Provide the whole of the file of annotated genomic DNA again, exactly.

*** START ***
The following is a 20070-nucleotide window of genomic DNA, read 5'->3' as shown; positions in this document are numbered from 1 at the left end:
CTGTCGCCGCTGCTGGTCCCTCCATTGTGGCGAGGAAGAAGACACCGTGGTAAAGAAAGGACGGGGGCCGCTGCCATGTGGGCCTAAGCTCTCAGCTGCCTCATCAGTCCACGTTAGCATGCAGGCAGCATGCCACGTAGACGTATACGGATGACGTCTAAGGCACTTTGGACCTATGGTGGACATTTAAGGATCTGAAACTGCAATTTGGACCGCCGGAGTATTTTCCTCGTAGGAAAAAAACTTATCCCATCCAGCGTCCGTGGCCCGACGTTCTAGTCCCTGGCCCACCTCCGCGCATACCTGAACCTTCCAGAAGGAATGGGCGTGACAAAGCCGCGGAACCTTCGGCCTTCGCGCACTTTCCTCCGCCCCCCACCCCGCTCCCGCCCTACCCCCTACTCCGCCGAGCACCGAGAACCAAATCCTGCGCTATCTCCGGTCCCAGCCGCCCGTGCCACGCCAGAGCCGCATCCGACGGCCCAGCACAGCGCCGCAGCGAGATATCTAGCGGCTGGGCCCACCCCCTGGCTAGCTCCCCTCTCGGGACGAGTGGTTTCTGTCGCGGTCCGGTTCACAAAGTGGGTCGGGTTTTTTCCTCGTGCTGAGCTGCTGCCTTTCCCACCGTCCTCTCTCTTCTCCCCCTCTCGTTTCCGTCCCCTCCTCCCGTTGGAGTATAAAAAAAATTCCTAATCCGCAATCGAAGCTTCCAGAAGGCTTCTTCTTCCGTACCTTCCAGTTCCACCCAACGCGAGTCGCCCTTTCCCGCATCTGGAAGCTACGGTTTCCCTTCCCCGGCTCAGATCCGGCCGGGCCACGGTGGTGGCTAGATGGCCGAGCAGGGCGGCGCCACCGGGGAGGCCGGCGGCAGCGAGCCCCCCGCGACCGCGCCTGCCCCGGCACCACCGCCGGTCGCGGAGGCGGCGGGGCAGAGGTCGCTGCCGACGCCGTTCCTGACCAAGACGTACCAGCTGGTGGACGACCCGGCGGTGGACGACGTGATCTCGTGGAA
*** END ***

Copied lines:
The following is a 20070-nucleotide window of genomic DNA, read 5'->3' as shown; positions in this document are numbered from 1 at the left end:
CTGTCGCCGCTGCTGGTCCCTCCATTGTGGCGAGGAAGAAGACACCGTGGTAAAGAAAGGACGGGGGCCGCTGCCATGTGGGCCTAAGCTCTCAGCTGCCTCATCAGTCCACGTTAGCATGCAGGCAGCATGCCACGTAGACGTATACGGATGACGTCTAAGGCACTTTGGACCTATGGTGGACATTTAAGGATCTGAAACTGCAATTTGGACCGCCGGAGTATTTTCCTCGTAGGAAAAAAACTTATCCCATCCAGCGTCCGTGGCCCGACGTTCTAGTCCCTGGCCCACCTCCGCGCATACCTGAACCTTCCAGAAGGAATGGGCGTGACAAAGCCGCGGAACCTTCGGCCTTCGCGCACTTTCCTCCGCCCCCCACCCCGCTCCCGCCCTACCCCCTACTCCGCCGAGCACCGAGAACCAAATCCTGCGCTATCTCCGGTCCCAGCCGCCCGTGCCACGCCAGAGCCGCATCCGACGGCCCAGCACAGCGCCGCAGCGAGATATCTAGCGGCTGGGCCCACCCCCTGGCTAGCTCCCCTCTCGGGACGAGTGGTTTCTGTCGCGGTCCGGTTCACAAAGTGGGTCGGGTTTTTTCCTCGTGCTGAGCTGCTGCCTTTCCCACCGTCCTCTCTCTTCTCCCCCTCTCGTTTCCGTCCCCTCCTCCCGTTGGAGTATAAAAAAAATTCCTAATCCGCAATCGAAGCTTCCAGAAGGCTTCTTCTTCCGTACCTTCCAGTTCCACCCAACGCGAGTCGCCCTTTCCCGCATCTGGAAGCTACGGTTTCCCTTCCCCGGCTCAGATCCGGCCGGGCCACGGTGGTGGCTAGATGGCCGAGCAGGGCGGCGCCACCGGGGAGGCCGGCGGCAGCGAGCCCCCCGCGACCGCGCCTGCCCCGGCACCACCGCCGGTCGCGGAGGCGGCGGGGCAGAGGTCGCTGCCGACGCCGTTCCTGACCAAGACGTACCAGCTGGTGGACGACCCGGCGGTGGACGACGTGATCTCGTGGAA